Jody Hardin, the subject of an October feature story in the Arkansas Democrat-Gazette for his efforts to turn the old St. Joseph’s Orphanage property in North Little Rock into a organic farm and teaching facility, has resigned, a member of the board of St. Joseph’s said. Board member Wally Gieringer declined to say whether Hardin resigned of his own accord or was asked.
The Times left a message with Hardin but has not yet made contact.
Hardin has been working with Heifer International’s “Seeds of Change,” a project to create local markets for Delta farmers and revitalize the state Agriculture Department’s Arkansas Grown, according to a Heifer website. Through the St. Joseph CSA (community supported agriculture), Hardin sells shares of future crops for upfront payments to farmers to supply weekly boxes of fresh grown food.
Heifer International no longer calls its program “Seeds of Change,” according to a person answering the phone provided by Heifer’s Ending Hunger and Poverty webpage. The program is now Heifer USA. There was no one available to talk about the program.
Hardin was also featured in the summer edition of Food & Farm, a publication of the Arkansas Times, where it was reported that St. Joseph’s own produce would soon be included in the CSA, run under the name Foodshed Farms. Subscribers pay a seasonal fee of $450 for the weekly delivery of produce. A fall CSA was planned.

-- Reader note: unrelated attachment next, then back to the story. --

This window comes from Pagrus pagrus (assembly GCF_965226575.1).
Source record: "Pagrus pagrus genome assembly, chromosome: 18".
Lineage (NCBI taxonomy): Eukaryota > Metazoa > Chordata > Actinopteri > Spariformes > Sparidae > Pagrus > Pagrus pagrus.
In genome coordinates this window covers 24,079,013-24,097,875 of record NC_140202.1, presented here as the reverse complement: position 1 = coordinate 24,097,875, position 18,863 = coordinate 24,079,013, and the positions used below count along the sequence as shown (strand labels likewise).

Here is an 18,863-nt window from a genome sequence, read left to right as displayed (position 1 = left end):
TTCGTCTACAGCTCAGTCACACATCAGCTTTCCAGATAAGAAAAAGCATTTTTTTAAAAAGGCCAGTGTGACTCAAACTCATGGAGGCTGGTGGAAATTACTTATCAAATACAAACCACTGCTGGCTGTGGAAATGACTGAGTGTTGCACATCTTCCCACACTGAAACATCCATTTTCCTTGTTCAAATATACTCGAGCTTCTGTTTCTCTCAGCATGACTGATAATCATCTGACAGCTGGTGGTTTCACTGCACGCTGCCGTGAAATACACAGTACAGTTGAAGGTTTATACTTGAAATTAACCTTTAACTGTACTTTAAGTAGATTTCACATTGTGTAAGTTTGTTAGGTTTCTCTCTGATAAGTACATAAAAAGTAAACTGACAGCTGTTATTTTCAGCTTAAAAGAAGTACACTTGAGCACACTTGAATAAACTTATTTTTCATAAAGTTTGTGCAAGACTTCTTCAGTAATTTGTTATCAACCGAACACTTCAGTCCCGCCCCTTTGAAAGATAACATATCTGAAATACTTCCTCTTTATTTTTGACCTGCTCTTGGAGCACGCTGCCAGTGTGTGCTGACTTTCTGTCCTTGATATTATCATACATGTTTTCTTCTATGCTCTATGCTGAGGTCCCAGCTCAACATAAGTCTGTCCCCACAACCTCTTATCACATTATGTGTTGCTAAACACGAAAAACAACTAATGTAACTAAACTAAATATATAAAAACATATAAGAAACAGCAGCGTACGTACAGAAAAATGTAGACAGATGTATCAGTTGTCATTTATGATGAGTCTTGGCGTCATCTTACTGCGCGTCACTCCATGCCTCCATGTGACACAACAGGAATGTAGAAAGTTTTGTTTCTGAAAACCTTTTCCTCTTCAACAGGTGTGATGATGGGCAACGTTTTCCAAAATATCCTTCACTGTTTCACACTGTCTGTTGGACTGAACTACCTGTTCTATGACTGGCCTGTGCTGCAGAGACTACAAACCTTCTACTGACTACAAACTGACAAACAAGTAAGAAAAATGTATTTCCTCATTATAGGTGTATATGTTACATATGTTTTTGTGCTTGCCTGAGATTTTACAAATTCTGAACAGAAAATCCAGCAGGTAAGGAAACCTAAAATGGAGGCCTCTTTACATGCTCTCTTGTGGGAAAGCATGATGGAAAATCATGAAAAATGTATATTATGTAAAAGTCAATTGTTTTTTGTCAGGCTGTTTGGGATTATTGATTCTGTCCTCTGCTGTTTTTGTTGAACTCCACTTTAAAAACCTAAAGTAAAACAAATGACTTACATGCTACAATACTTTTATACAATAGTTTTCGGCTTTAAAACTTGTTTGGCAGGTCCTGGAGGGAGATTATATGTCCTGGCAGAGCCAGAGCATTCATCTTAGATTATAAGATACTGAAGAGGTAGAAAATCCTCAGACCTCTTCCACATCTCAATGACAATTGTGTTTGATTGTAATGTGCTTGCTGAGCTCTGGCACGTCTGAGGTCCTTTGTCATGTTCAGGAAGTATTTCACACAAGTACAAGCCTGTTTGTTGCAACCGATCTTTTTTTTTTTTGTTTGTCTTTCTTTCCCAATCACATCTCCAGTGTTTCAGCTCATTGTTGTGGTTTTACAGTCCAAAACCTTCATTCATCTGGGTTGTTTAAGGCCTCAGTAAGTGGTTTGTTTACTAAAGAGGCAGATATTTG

UPDATE: Hardin has called back with some new information. He said he resigned his position — unpaid for 18 months — so that a duo of “senior-level CEOs” could take over. He said he will act as development director. The farm will also move to a non-profit under the Farm and Food Innovation Center umbrella.
The Foodshed Farms CSA, which is a Heifer project but which Hardin hopes will one day be taken over by the farmers themselves, has two more weeks left in its fall program and will be able to handle 350 shares for the spring delivery, starting in May, Hardin said.
The “real news,” Hardin said, is that he and Heifer International are hoping to create a mobile food truck, and he will meet with the Baptist Health Foundation board this week to talk about getting a matching grant. He said the mobile truck — he hopes it will be in something like a city bus — will be a million-dollar project over five years. The truck will be on the parking lot of Baptist Health at first, but Hardin said he hopes to be able to take the program to food deserts in rural areas like Hughes, Dermott and Gould.